8. The Grand Concourse Was Modeled After the Champs-Élysées in Paris

Secrets of Grand Concourse-Champs Elysees of the Bronx-Bronx-NYCPhoto via City-Data from Wikimedia Commons

The Grand Concourse is also known as the “Champs-Élysées of the Bronx, which is what the road’s French designer, Louis Aloys Risse, intended when he designed it. Later, Risse would work for New York Central Railroad and would be appointed chief topographical engineer for the New York City government. The original intention for the Grand Concourse was to connect Manhattan to the Bronx, which was a bucolic juxtaposition to the hustle and bustle of the city.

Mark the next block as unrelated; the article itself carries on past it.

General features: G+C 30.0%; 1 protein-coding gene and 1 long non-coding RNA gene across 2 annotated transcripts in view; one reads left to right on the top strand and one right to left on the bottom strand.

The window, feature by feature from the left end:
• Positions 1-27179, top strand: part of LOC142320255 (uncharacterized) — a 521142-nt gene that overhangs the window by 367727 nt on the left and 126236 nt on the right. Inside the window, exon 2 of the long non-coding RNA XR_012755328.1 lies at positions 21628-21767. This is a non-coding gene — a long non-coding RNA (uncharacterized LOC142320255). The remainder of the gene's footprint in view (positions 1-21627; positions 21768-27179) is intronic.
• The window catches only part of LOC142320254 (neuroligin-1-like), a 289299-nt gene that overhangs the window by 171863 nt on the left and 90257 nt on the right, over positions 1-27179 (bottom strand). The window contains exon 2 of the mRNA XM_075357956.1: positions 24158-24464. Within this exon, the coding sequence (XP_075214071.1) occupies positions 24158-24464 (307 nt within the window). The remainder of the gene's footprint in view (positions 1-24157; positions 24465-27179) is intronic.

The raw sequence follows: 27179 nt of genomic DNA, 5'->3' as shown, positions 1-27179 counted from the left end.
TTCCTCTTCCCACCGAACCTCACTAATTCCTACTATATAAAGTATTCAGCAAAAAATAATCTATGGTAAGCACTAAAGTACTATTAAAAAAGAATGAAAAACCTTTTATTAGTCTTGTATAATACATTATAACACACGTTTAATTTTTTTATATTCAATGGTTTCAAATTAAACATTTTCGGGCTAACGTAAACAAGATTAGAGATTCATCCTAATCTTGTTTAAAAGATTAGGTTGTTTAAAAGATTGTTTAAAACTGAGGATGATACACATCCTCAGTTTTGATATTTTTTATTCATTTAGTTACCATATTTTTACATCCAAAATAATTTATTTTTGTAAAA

Risse first conceptualized the thoroughfare in 1890, and construction began in 1894. By 1909, the Grand Concourse was completed and opened to traffic. It was built at the height of the “City Beautiful movement,” which sought to introduce old world grandeur to new cities. Risse’s design was based on the Champs-Élysées in Paris, but on a larger scale. The concourse, which is separated into three roadways, is four miles long and measures 180 feet across.